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THC limits for pot edibles pushed by leaders of state's product-potency working group

Edibles at a Denver dispensary
Edibles at a Denver dispensary

The Colorado Department of Revenue's Marijuana Enforcement Division held a session on product potency yesterday at Children's Hospital Colorado in Aurora, where a working group discussed how to make sure that marijuana edible serving sizes are safe for consumers. Much of the talk focused on packaging, and how to make it clear what the side effects of eating a certain milligram level of THC might be.

"We want to make it as safe and responsible as possible for the consumer to consume these products. The challenge is in the individual serving size," explained Rob Kammerzell, head of the Colorado Department of Revenue, which oversees the industry.

The group was put together by Kammerzell and his co-chair, Lewis Koski, to represent a wide range of people who play some role in the marijuana industry. Members include Julie Berliner of Sweet Grass Kitchens, Meg Collins from the Cannabis Business Alliance, the Colorado District Attorney Council's Chris Haslor and Dr. Michael Kosnett with the Colorado School of Public Health.

Levy Thamba, who fell from a hotel balcony to his death after consuming a marijuana edible.
Levy Thamba, who fell from a hotel balcony to his death after consuming a marijuana edible.

The meeting came in the wake of recent news stories involving edibles: the death of Levy Thamba, a Wyoming college student, after eating more than a recommended amount of a cookie and fell off a balcony, and Kristine Kirk's murder at the hands of her husband, Richard Kirk, after he had allegedly consumed pot candy and pain killers.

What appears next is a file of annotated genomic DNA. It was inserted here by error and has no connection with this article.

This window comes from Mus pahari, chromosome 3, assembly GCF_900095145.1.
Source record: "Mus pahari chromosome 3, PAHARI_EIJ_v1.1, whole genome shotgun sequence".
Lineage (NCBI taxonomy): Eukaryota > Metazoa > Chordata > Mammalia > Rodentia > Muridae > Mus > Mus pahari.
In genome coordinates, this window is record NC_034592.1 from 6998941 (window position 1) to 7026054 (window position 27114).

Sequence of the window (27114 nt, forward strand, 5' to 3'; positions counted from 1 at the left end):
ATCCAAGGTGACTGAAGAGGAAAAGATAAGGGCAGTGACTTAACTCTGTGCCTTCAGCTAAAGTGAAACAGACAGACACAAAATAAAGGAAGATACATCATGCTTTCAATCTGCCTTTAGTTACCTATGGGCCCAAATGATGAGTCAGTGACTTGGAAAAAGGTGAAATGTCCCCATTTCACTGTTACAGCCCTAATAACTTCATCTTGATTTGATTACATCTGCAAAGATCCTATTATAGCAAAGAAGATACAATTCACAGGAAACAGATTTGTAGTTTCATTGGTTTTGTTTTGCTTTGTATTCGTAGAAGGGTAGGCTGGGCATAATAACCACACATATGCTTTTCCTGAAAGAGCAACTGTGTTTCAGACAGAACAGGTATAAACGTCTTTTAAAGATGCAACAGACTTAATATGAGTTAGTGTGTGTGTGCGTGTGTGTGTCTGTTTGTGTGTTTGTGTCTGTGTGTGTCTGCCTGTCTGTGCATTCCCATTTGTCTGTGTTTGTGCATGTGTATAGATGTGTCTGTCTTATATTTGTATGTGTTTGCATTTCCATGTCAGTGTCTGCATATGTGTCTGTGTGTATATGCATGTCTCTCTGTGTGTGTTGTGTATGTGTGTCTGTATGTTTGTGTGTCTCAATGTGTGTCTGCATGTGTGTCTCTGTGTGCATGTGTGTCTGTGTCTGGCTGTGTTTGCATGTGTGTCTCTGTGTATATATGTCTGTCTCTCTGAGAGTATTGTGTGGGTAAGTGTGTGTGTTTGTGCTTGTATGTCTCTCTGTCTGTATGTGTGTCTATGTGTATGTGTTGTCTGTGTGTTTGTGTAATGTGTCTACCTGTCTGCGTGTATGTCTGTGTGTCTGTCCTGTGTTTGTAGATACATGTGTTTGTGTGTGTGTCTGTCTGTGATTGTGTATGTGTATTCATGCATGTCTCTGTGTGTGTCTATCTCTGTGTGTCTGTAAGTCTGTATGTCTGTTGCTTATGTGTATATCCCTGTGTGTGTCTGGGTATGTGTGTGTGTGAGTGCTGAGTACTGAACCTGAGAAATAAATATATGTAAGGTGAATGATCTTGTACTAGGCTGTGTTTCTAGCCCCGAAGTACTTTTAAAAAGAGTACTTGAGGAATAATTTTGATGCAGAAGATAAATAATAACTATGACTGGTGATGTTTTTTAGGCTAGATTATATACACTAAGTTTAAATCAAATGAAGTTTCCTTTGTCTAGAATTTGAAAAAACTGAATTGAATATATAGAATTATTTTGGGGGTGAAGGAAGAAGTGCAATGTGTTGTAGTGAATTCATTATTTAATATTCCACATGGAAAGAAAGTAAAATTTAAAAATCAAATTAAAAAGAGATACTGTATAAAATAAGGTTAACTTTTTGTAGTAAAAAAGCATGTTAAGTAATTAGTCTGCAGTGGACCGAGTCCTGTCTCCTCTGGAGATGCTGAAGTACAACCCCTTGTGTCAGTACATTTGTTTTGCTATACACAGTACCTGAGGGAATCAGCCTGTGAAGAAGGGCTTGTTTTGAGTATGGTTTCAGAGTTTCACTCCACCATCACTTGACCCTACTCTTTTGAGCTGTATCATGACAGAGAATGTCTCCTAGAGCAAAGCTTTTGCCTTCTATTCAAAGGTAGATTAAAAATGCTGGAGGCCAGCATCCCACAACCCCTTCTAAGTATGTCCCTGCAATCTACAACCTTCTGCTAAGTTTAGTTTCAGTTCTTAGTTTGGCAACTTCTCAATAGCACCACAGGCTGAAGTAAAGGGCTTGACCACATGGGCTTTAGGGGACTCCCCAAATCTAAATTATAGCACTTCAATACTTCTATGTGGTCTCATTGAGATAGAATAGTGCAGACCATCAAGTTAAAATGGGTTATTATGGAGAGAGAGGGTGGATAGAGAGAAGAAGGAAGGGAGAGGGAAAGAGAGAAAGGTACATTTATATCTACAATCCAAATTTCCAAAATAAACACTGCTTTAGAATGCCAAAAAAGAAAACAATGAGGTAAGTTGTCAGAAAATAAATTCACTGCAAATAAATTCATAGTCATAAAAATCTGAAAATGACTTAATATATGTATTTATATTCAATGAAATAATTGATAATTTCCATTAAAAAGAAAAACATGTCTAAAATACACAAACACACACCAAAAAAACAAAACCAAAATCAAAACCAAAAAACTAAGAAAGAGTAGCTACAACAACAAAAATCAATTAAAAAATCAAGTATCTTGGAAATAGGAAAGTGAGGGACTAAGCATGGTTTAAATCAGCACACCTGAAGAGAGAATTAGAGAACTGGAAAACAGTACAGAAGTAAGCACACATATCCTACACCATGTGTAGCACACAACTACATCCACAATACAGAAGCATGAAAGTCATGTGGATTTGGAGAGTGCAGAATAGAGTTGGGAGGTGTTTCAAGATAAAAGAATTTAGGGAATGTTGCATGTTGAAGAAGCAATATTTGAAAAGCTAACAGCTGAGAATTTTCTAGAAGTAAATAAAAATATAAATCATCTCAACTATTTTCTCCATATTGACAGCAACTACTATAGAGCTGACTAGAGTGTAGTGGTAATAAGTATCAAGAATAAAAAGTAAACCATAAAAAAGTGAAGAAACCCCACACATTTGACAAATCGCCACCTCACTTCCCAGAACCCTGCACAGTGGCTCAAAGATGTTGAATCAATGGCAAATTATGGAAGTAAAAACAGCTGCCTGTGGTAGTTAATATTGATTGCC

Many members of the group, including Kammerzell and Koski, said they believe edibles should contain no more than 10 milligrams of THC so there are no issues with "overdosing" on weed. "I think one of the biggest challenges is going to be how unique our program is," Koski said, "and as we try to work through or make modifications to these regulations, the challenge is trying to find common ground."

But Max Montrose, a cannabis educator and activist, doesn't agree with putting a limit at 10 milligrams, since many people have a high tolerance. "if you're gonna put 5 milligrams in a pot brownie, I'll have to eat five brownies and I'll have diabetes before I get high," he said after the meeting. Montrose is not part of the working group, but he and a number of other individuals were each given two minutes to share their views after the official discussion was over.

Some group members suggested holding classes for budtenders so they are more informed about how to sell edibles to customers -- and Montrose agrees with that. "I have wanted a budtender certification course forever," he said. "You have to have a license to paint nails and cut hair."

Dr. George Sam Wang of Children's Hospital Colorado and Andrew Freedman, director of marijuana coordination for the Governor John Hickenlooper's office, talked about the importance of keeping children away from marijuana products -- which can be difficult because edibles often look like sweet treats kids would like to eat. The hospital has cared for eight children in the past year who had THC in their system, they said, stressing that it's vital to make childproof bags and containers not only for edibles, but for all marijuana products.

"We're four months into recreational, legal marijuana," said Marco Vasquez, representing the Colorado Association of Chiefs of Police. "We're starting to see issues. We have a lot of work to do."

The group does not have a deadline for making its recommendations; there will be another meeting on May 15. The location of that meeting has not yet been determined.

From our archives: "Marijuana: How will testing of cannabis products and edibles work?."


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